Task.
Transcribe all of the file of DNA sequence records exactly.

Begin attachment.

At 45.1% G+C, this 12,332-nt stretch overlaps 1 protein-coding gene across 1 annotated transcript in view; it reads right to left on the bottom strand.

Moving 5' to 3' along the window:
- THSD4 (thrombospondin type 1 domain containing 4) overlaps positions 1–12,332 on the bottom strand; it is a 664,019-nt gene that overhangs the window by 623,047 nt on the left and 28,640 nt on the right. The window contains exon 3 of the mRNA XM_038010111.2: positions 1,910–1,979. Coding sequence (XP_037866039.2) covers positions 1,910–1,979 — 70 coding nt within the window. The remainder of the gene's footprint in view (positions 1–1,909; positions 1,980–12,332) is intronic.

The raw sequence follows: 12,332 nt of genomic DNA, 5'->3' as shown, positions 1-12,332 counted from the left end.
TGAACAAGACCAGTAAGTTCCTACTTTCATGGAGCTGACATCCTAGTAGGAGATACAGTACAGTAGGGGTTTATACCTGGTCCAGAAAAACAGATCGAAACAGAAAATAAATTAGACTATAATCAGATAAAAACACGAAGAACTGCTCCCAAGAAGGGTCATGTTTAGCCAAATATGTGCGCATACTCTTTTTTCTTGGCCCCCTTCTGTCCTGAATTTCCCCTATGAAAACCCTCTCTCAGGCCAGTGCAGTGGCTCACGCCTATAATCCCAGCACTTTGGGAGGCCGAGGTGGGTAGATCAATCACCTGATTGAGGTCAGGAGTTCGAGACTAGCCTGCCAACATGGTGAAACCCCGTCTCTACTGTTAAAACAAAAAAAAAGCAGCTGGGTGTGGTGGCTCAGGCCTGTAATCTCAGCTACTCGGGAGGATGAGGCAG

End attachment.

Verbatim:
At 45.1% G+C, this 12,332-nt stretch overlaps 1 protein-coding gene across 1 annotated transcript in view; it reads right to left on the bottom strand.

Moving 5' to 3' along the window:
- THSD4 (thrombospondin type 1 domain containing 4) overlaps positions 1–12,332 on the bottom strand; it is a 664,019-nt gene that overhangs the window by 623,047 nt on the left and 28,640 nt on the right. The window contains exon 3 of the mRNA XM_038010111.2: positions 1,910–1,979. Coding sequence (XP_037866039.2) covers positions 1,910–1,979 — 70 coding nt within the window. The remainder of the gene's footprint in view (positions 1–1,909; positions 1,980–12,332) is intronic.

The raw sequence follows: 12,332 nt of genomic DNA, 5'->3' as shown, positions 1-12,332 counted from the left end.
TGAACAAGACCAGTAAGTTCCTACTTTCATGGAGCTGACATCCTAGTAGGAGATACAGTACAGTAGGGGTTTATACCTGGTCCAGAAAAACAGATCGAAACAGAAAATAAATTAGACTATAATCAGATAAAAACACGAAGAACTGCTCCCAAGAAGGGTCATGTTTAGCCAAATATGTGCGCATACTCTTTTTTCTTGGCCCCCTTCTGTCCTGAATTTCCCCTATGAAAACCCTCTCTCAGGCCAGTGCAGTGGCTCACGCCTATAATCCCAGCACTTTGGGAGGCCGAGGTGGGTAGATCAATCACCTGATTGAGGTCAGGAGTTCGAGACTAGCCTGCCAACATGGTGAAACCCCGTCTCTACTGTTAAAACAAAAAAAAAGCAGCTGGGTGTGGTGGCTCAGGCCTGTAATCTCAGCTACTCGGGAGGATGAGGCAG